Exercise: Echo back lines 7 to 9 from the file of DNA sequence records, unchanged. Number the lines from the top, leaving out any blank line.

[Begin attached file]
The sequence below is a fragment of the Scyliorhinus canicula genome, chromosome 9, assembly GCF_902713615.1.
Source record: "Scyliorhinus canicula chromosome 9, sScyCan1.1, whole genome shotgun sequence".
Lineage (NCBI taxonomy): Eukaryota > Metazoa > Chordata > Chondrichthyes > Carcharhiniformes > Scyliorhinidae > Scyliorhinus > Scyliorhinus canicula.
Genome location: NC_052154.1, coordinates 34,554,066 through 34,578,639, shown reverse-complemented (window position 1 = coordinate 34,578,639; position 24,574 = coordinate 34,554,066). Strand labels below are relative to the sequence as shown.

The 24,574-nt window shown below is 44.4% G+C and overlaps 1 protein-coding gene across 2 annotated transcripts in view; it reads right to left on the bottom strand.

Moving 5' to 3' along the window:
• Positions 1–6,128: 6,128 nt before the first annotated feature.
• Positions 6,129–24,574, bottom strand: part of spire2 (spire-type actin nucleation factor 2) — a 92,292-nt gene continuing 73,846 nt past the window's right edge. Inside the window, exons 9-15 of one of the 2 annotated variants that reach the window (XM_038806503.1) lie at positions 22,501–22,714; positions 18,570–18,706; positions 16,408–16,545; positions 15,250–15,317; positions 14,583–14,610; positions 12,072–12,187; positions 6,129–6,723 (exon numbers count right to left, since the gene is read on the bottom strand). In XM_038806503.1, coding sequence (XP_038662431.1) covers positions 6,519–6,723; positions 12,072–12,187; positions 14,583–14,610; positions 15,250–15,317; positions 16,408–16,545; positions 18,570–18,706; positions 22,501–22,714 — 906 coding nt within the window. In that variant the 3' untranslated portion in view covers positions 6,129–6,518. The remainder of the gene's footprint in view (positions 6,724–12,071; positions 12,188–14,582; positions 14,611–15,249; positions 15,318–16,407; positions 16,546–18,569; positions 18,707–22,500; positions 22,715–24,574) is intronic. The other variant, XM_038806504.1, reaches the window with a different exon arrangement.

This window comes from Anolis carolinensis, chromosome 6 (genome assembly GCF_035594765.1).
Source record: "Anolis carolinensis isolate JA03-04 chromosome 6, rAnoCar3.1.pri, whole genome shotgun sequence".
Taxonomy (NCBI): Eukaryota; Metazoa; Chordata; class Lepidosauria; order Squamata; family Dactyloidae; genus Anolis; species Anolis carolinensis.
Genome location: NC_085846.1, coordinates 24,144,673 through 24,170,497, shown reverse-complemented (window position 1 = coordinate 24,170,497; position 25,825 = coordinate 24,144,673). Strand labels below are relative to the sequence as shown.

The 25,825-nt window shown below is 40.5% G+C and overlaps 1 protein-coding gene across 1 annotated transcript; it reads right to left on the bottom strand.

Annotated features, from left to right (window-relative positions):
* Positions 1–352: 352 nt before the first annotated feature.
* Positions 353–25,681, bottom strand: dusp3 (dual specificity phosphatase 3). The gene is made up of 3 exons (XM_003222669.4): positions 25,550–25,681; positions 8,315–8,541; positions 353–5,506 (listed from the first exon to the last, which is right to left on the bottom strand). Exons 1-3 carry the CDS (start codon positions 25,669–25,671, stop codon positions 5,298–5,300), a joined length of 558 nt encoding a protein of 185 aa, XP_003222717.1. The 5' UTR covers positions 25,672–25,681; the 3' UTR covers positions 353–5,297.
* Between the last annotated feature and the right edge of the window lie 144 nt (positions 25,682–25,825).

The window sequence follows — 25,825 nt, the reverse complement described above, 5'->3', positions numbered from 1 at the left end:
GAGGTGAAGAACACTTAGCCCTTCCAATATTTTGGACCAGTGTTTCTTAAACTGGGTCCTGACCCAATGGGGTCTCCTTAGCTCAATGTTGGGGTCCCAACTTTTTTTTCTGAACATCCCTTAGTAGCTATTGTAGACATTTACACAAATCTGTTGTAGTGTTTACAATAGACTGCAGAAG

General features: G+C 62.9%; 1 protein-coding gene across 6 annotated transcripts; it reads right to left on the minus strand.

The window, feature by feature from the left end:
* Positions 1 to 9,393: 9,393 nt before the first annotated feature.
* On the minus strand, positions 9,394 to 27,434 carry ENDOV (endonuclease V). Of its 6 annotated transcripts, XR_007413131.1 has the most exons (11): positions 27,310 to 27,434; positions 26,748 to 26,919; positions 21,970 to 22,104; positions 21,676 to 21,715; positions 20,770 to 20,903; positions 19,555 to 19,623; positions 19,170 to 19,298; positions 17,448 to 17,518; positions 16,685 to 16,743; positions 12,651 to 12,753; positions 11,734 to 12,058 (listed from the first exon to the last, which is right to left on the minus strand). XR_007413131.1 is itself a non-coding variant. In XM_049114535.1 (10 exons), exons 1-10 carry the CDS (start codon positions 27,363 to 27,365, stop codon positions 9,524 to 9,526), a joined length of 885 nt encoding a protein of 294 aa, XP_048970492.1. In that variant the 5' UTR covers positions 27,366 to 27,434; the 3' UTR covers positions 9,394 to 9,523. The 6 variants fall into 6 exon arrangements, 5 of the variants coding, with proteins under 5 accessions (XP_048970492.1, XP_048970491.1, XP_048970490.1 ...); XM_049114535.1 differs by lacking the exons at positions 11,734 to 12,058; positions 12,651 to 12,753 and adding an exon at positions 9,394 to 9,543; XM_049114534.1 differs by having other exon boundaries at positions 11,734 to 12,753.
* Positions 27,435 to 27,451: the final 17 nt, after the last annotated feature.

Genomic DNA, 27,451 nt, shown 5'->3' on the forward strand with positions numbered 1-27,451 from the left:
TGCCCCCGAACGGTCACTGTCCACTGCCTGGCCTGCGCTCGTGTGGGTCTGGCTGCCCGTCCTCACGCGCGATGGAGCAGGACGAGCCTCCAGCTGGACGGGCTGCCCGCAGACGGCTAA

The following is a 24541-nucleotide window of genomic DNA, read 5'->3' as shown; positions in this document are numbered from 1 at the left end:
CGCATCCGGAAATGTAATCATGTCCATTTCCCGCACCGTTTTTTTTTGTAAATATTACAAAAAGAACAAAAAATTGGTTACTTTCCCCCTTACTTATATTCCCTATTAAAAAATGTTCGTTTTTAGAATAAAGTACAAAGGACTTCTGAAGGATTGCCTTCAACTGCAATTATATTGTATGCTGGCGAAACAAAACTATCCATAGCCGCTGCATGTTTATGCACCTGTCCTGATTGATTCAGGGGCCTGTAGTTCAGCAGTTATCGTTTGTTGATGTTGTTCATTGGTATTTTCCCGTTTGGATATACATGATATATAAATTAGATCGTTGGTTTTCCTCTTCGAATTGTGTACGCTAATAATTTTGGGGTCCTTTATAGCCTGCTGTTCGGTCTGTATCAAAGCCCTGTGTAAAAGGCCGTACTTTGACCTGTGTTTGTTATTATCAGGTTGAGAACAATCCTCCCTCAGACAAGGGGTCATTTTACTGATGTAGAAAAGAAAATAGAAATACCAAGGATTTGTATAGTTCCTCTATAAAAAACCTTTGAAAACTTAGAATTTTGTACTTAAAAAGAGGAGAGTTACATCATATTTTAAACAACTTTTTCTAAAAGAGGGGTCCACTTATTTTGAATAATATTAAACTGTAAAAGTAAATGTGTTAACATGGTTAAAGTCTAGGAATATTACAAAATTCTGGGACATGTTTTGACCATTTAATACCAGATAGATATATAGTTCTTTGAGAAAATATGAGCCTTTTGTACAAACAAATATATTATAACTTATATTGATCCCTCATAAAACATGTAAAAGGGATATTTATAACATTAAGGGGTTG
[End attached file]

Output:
• Positions 1–6,128: 6,128 nt before the first annotated feature.
• Positions 6,129–24,574, bottom strand: part of spire2 (spire-type actin nucleation factor 2) — a 92,292-nt gene continuing 73,846 nt past the window's right edge. Inside the window, exons 9-15 of one of the 2 annotated variants that reach the window (XM_038806503.1) lie at positions 22,501–22,714; positions 18,570–18,706; positions 16,408–16,545; positions 15,250–15,317; positions 14,583–14,610; positions 12,072–12,187; positions 6,129–6,723 (exon numbers count right to left, since the gene is read on the bottom strand). In XM_038806503.1, coding sequence (XP_038662431.1) covers positions 6,519–6,723; positions 12,072–12,187; positions 14,583–14,610; positions 15,250–15,317; positions 16,408–16,545; positions 18,570–18,706; positions 22,501–22,714 — 906 coding nt within the window. In that variant the 3' untranslated portion in view covers positions 6,129–6,518. The remainder of the gene's footprint in view (positions 6,724–12,071; positions 12,188–14,582; positions 14,611–15,249; positions 15,318–16,407; positions 16,546–18,569; positions 18,707–22,500; positions 22,715–24,574) is intronic. The other variant, XM_038806504.1, reaches the window with a different exon arrangement.

This window comes from Anolis carolinensis, chromosome 6 (genome assembly GCF_035594765.1).